Congressman David Wilmot first introduced the Proviso in the United States House of Representatives on August 8, 1846 as a rider on a $2 million appropriations bill intended for the final negotiations to resolve the Mexican–American War. (In fact this was only three months into the two-year war.) It passed the House but failed in the Senate, where the South had greater representation. It was reintroduced in February 1847 and again passed the House and failed in the Senate. In 1848, an attempt to make it part of the Treaty of Guadalupe Hidalgo also failed. Sectional conflict over slavery in the Southwest continued up to the Compromise of 1850.

message 16: by Bryan (new)

Bryan Craig Independent Treasury System:

In 1841, the Independent Treasury Act was passed. However, the following year the Whigs repealed the Act. The Whigs wanted to establish a new central bank, but were prevented by President Tyler who objected on constitutional grounds.

The Democrats won the election of 1844, and re-established the Independent Treasury System.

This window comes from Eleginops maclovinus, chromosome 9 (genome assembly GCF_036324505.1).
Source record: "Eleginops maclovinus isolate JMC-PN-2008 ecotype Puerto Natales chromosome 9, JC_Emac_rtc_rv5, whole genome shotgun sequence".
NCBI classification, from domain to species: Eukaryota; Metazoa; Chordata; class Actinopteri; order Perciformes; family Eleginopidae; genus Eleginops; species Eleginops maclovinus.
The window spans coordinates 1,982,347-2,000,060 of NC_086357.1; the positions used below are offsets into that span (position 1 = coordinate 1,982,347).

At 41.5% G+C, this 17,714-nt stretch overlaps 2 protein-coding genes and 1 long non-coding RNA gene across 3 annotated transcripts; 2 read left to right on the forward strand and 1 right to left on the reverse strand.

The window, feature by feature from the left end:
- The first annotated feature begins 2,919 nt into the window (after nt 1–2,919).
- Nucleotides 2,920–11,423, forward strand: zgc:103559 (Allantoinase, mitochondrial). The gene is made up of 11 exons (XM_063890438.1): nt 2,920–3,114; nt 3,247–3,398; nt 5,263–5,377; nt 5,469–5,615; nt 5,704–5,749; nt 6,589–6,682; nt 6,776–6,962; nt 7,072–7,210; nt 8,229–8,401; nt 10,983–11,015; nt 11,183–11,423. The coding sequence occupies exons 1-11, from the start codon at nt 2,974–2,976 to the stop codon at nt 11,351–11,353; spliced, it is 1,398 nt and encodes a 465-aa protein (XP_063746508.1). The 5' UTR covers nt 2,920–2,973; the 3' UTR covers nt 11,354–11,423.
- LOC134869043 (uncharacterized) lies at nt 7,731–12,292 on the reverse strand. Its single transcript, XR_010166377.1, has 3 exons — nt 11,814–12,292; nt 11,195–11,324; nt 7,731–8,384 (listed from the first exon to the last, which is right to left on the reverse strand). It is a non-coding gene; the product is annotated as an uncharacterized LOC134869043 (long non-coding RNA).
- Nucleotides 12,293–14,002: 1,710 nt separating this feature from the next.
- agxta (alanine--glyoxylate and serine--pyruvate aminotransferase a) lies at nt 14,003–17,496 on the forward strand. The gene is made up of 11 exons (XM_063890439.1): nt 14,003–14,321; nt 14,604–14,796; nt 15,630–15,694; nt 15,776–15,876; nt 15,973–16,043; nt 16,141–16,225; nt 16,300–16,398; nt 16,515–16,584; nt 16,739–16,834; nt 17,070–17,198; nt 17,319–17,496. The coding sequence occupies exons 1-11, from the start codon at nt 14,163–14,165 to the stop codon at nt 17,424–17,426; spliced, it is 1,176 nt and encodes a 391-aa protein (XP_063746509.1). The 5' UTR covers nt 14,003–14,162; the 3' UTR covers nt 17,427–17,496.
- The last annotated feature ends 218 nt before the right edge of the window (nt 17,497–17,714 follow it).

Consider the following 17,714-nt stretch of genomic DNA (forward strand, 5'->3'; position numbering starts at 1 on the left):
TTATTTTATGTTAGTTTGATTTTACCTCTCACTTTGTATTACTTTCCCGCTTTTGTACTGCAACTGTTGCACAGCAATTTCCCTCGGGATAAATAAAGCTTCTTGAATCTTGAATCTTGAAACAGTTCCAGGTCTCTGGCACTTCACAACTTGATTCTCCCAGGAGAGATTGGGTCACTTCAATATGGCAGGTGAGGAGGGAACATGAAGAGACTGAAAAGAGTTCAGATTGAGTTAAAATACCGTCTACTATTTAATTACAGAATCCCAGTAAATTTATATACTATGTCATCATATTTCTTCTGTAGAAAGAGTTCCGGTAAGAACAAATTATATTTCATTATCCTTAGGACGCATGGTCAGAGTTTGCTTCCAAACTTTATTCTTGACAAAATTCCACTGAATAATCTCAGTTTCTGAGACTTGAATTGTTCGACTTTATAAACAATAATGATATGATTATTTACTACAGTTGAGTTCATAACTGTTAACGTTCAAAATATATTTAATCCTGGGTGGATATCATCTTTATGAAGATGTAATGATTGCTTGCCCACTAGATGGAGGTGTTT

The Act of August 1846 provided that the public revenues be retained in the Treasury building and in sub-Treasuries in various cities. The Treasury was to pay out its own funds and be completely independent of the banking and financial system of the nation. All payments by and to the government, moreover, were to be made in specie. The separation of the Treasury from the banking system was never completed, however; the Treasury’s operations continued to influence the money market, as specie payments to and from the government affected the amount of hard money in circulation.

Problems and its demise

Although the independent Treasury did restrict the reckless speculative expansion of credit, it also tended to create a new set of economic problems. In periods of prosperity, revenue surpluses accumulated in the Treasury, reducing hard money circulation, tightening credit, and restraining even legitimate expansion of trade and production. In periods of depression and panic, when banks suspended specie payments and hard money was hoarded, the government’s insistence on being paid in specie tended to aggravate economic difficulties by limiting the amount of specie available for private credit.